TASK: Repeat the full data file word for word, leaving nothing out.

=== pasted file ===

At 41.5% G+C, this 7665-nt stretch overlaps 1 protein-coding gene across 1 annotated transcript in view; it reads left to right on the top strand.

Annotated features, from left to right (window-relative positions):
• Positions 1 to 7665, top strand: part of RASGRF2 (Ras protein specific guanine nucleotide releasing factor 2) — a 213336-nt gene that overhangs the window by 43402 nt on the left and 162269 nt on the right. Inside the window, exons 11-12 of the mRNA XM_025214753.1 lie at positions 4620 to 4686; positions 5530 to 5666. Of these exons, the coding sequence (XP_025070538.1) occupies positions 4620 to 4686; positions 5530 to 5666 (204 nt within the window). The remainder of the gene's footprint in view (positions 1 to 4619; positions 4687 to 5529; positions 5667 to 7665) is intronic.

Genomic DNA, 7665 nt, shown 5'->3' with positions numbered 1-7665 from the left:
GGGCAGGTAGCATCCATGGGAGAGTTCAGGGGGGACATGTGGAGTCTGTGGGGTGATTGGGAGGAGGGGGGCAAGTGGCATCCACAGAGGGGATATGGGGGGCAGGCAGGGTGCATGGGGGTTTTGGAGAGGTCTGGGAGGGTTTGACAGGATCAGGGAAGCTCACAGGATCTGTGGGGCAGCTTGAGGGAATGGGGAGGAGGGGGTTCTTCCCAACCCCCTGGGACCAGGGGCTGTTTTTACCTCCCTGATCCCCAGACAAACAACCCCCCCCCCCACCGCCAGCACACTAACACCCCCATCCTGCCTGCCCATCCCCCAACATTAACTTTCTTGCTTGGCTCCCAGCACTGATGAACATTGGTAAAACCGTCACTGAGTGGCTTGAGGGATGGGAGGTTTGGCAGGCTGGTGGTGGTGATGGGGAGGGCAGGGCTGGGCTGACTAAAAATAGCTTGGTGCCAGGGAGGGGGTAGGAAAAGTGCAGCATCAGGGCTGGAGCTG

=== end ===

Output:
At 41.5% G+C, this 7665-nt stretch overlaps 1 protein-coding gene across 1 annotated transcript in view; it reads left to right on the top strand.

Annotated features, from left to right (window-relative positions):
• Positions 1 to 7665, top strand: part of RASGRF2 (Ras protein specific guanine nucleotide releasing factor 2) — a 213336-nt gene that overhangs the window by 43402 nt on the left and 162269 nt on the right. Inside the window, exons 11-12 of the mRNA XM_025214753.1 lie at positions 4620 to 4686; positions 5530 to 5666. Of these exons, the coding sequence (XP_025070538.1) occupies positions 4620 to 4686; positions 5530 to 5666 (204 nt within the window). The remainder of the gene's footprint in view (positions 1 to 4619; positions 4687 to 5529; positions 5667 to 7665) is intronic.

Genomic DNA, 7665 nt, shown 5'->3' with positions numbered 1-7665 from the left:
GGGCAGGTAGCATCCATGGGAGAGTTCAGGGGGGACATGTGGAGTCTGTGGGGTGATTGGGAGGAGGGGGGCAAGTGGCATCCACAGAGGGGATATGGGGGGCAGGCAGGGTGCATGGGGGTTTTGGAGAGGTCTGGGAGGGTTTGACAGGATCAGGGAAGCTCACAGGATCTGTGGGGCAGCTTGAGGGAATGGGGAGGAGGGGGTTCTTCCCAACCCCCTGGGACCAGGGGCTGTTTTTACCTCCCTGATCCCCAGACAAACAACCCCCCCCCCCACCGCCAGCACACTAACACCCCCATCCTGCCTGCCCATCCCCCAACATTAACTTTCTTGCTTGGCTCCCAGCACTGATGAACATTGGTAAAACCGTCACTGAGTGGCTTGAGGGATGGGAGGTTTGGCAGGCTGGTGGTGGTGATGGGGAGGGCAGGGCTGGGCTGACTAAAAATAGCTTGGTGCCAGGGAGGGGGTAGGAAAAGTGCAGCATCAGGGCTGGAGCTG